- The federal minimum wage is $7.25/hour.
- The minimum for tipped workers is $2.13/hour plus tips.
- Although employers are supposed to make up the difference between $2.13 and $7.25 for times when tipped workers don’t earn that much in tips, many do not.
- That when the minimum wage was increased in 1996 and 2007, it didn’t include tipped workers?
- Tipped workers haven’t had a raise since 1991?
- A full-time minimum wage employee earns $15,080/year.
- Poverty for a family of four is defined at $22,283/year.
The White House is seeking an increase in the federal minimum wage to $10.10/hour, an effort that so far has failed to win the necessary support in Congress. Pennsylvania State Senator Daylin Leach and others seek to raise the minimum wage in the state to $12/hour, with built-in adjustments for inflation over time, and to abolish the tipped wage, which is $2.83.
Senator Leach hosted a State Senate Democratic Policy Committee hearing Thursday on raising the minimum wage. Both sides of the argument were represented.
The refrain of business for decades now has been that raising the minimum wage will hurt business, and thereby hurt the poor.
The Commonwealth Foundation, a conservative think tank, responded to the rallies by arguing that the minimum wage puts people out of work.
“Whatever level you want to set the minimum wage, it’s not the best way to help the poor,” Senior Policy Analyst Elizabeth Stelle said in a phone interview. “It’s not the best way to lift people out of poverty.”
Leach contends that without a decent wage, people simply can’t support themselves or their families:
“There are not a lot of employers with tons of extra employees they don’t need out of the goodness of their heart,” Leach said. “They hire who they need to work their business. Frankly, if … you want to come to Pennsylvania and the only way you can survive is by paying our workers starvation wages, I don’t want your jobs in Pennsylvania.
“Take them to Texas. We want good jobs that allow people to actually support their families.”
Other panelists agreed:
Sharon Ward, executive director of the Pennsylvania Budget and Policy Center, said 88 percent of workers affected by a federal minimum wage increase are older than age 21. Another 53 percent are full-time workers.
“This is not charity — this is the economy,” Ward said. “People who are working are contributing to the productivity of their companies. … Businesses adjust. They do. They’ve adjusted in a variety of ways.”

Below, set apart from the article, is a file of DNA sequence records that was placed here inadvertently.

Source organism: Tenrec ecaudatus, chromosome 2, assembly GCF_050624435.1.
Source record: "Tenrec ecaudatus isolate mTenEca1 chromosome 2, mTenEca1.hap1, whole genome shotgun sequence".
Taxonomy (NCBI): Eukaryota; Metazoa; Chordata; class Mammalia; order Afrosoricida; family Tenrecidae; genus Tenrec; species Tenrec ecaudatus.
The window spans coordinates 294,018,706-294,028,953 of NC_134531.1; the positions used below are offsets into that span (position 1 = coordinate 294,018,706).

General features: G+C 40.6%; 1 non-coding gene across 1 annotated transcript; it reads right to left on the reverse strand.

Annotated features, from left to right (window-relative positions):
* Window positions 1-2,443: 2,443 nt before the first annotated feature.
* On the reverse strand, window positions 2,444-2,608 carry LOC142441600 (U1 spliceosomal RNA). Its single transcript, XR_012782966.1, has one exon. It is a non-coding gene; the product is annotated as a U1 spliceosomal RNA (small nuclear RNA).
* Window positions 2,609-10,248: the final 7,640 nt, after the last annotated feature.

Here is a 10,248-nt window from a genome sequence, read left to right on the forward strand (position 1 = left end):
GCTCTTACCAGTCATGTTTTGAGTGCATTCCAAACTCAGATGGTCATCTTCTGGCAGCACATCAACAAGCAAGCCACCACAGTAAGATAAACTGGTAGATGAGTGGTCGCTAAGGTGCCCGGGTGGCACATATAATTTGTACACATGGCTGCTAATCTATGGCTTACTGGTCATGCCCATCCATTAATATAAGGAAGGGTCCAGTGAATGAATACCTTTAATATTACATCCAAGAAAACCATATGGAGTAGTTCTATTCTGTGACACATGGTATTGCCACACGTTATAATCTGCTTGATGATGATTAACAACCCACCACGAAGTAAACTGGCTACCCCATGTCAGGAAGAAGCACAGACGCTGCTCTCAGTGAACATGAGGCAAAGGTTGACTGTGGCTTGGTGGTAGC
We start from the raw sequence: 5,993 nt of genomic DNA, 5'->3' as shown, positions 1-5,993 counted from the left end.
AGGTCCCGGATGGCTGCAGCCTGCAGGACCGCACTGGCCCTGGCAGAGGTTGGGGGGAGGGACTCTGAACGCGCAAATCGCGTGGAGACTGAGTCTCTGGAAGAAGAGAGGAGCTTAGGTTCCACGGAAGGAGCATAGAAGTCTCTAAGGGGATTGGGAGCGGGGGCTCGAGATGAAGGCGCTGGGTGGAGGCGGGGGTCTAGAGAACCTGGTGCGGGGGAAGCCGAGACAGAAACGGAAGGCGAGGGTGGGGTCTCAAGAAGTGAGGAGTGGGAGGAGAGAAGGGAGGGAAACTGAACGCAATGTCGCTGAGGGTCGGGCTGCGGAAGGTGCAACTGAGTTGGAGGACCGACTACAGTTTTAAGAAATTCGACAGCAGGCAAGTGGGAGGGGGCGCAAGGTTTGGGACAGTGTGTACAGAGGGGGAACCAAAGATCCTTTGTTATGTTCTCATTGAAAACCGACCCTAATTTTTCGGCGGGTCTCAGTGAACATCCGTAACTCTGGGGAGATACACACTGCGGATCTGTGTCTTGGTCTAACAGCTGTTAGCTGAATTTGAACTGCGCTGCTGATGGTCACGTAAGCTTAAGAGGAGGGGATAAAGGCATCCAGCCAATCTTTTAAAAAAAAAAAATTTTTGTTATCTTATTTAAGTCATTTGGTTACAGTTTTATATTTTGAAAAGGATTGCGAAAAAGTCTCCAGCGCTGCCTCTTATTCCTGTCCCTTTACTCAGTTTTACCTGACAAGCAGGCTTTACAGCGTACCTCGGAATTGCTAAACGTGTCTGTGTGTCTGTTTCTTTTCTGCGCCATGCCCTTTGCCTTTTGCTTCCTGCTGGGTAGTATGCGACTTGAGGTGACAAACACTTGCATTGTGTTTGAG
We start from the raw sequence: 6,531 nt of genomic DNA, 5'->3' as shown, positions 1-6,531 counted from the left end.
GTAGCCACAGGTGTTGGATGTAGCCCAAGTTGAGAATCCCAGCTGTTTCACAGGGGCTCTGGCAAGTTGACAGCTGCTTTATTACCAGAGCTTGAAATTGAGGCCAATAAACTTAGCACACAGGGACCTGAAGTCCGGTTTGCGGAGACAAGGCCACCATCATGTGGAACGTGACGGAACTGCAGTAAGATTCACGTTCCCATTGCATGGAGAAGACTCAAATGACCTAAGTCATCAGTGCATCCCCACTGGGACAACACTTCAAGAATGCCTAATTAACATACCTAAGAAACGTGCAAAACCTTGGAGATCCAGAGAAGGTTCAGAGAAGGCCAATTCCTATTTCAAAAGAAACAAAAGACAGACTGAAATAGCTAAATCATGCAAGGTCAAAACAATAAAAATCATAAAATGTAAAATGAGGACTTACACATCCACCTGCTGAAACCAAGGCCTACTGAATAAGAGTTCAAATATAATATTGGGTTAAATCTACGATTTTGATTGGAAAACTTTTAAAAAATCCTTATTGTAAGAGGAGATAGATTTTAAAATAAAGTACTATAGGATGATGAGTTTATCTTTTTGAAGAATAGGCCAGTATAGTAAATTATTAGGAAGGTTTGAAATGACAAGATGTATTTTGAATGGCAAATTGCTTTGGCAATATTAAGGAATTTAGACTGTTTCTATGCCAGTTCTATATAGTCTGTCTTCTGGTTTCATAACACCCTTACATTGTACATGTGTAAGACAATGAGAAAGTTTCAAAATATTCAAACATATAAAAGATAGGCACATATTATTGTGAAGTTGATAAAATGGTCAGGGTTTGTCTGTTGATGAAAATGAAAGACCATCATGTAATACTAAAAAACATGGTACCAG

Last year at the annual convention, National NOW passed a Resolution to support the rights of restaurant workers:
FAIR WAGES AND TREATMENT FOR TIPPED WORKERS
WHEREAS, the federal minimum wage for tipped workers is $2.13 per hour, or 30% of the federal minimum wage for non-tipped workers; and
WHEREAS, according to the Restaurant Opportunities Center (ROC), restaurants are the fastest growing U.S. industry with the worst gender wage gap; and
WHEREAS, employees in the restaurant industry are less than 1% unionized, and unions would help to elevate the status of restaurant workers; and
WHEREAS, the vast majority of restaurant workers have no paid sick days and thus are forced to work while ill, potentially risking the health of their customers and co-workers; and
WHEREAS, sexual harassment is rampant and widely known but rarely reported in the restaurant industry;
THEREFORE BE IT RESOLVED, that the National Organization for Women (NOW) calls on Congress and state legislatures to enact living wage legislation with tipped workers to be guaranteed at least 70 percent of the federal minimum wage, as well as other wage-elevating legislation like the proposed federal Fair Minimum Wage Act of 2013 (S. 460), and that the minimum wage increase proportionately with increases in the cost of living on an annual basis, and that increases in the wage be based on the full Consumer Price Index (CPI) not just the core CPI which excludes food and energy so that all future wage increases shall reflect the full cost of price inflation; and
BE IT FURTHER RESOLVED, that NOW push to pass paid sick day legislation at the state and federal levels for all workers; and
BE IT FURTHER RESOLVED, that NOW work to make the media aware of the significant impact on women and people of color, who are disproportionately affected by depressed wages and hostile workplaces in the restaurant industry; and
BE IT FINALLY RESOLVED, that NOW chapters are encouraged to work in coalitions in their own states and local communities to push back against such inhumane treatment.